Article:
Thiourea Formaldehyde

A member of the amino plastics family made by the condensation of thiourea with formaldehyde. The resin was developed in the 1920s by Charles Rossitor of the British Cyanides Company. The resin was used to make "Beetle" tableware, whose unusual name was derived from the trademark of the British Cyanides Company (a beetle). Similar tableware was marketed under the name Bandalista and Birmite. By the mid-1930’s new urea formaldehyde products with similar qualities of durability but with better water resistance and no chemical odor had displaced those made of thiourea formaldehyde.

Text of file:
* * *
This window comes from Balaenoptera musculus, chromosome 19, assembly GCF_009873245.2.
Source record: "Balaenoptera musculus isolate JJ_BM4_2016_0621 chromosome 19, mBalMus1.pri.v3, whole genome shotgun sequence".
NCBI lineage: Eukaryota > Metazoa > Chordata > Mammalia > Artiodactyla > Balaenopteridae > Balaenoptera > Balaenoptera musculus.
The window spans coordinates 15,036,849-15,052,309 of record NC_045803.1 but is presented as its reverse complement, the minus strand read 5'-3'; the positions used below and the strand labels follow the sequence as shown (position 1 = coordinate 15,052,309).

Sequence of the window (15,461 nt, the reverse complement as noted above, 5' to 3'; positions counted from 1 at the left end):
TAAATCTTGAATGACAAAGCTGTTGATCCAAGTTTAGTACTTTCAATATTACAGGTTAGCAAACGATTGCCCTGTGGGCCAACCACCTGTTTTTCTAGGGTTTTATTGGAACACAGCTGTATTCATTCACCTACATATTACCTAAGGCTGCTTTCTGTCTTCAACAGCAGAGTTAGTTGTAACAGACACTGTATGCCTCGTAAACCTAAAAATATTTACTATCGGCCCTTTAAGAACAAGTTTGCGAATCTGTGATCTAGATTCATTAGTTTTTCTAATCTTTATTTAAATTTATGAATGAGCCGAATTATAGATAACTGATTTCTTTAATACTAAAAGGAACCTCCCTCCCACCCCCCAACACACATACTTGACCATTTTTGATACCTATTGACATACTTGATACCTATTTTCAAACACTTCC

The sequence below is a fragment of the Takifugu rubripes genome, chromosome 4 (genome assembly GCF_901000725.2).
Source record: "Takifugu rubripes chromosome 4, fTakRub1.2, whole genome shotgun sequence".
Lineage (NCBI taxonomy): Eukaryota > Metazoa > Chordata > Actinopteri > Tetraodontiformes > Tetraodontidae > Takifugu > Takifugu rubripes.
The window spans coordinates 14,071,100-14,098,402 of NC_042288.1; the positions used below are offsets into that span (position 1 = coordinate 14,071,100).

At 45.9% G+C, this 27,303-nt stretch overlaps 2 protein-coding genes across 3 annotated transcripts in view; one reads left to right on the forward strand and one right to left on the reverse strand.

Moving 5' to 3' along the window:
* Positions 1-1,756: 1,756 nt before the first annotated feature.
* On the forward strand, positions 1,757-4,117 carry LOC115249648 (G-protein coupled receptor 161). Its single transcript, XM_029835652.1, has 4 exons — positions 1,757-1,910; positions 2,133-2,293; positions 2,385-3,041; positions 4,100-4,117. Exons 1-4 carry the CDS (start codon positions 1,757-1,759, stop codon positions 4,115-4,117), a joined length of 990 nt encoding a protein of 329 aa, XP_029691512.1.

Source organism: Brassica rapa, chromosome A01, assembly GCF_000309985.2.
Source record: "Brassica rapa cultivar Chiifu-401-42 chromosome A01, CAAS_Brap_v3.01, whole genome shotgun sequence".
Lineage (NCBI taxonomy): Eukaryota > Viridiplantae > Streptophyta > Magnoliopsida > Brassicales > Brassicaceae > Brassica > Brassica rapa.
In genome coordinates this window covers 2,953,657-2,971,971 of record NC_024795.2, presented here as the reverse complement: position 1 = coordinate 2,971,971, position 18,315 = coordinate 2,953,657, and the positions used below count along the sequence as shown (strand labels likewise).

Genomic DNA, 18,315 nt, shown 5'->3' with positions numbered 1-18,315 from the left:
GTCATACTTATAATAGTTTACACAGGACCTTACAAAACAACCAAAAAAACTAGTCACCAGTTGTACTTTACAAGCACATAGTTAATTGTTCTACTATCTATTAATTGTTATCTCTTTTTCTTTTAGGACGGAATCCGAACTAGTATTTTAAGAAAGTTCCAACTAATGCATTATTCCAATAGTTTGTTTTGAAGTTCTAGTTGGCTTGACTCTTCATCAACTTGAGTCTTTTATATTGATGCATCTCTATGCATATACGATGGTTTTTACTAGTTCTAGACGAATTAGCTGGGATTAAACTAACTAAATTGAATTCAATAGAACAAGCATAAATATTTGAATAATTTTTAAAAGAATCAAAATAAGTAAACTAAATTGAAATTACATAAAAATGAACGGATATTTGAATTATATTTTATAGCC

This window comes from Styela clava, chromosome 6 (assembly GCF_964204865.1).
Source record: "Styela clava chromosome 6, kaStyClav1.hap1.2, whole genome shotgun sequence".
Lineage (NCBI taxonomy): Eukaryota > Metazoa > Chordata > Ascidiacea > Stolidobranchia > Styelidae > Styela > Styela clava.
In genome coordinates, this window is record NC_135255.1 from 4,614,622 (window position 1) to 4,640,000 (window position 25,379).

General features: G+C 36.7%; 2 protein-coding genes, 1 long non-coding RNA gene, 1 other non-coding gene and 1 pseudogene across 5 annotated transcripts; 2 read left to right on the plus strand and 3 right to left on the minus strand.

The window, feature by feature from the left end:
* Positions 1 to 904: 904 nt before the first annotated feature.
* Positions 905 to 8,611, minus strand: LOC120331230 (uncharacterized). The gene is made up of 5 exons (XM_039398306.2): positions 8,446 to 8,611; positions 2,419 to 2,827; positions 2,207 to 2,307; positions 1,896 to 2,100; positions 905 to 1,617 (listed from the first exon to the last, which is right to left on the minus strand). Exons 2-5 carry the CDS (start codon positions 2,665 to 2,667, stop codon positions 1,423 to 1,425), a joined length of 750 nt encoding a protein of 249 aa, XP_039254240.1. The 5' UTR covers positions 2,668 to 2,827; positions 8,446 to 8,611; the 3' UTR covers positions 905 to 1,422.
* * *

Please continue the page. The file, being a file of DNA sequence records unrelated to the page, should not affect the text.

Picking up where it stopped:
See also Amino Plastics.
Blackall, A.C. "Molded Dishes from New Synthetic Resin," Plastics & Molded Products Vol 3:11 (Nov. 1927), 606-607.
Whittington’s Dictionary of Plastics, 2nd ed., 315.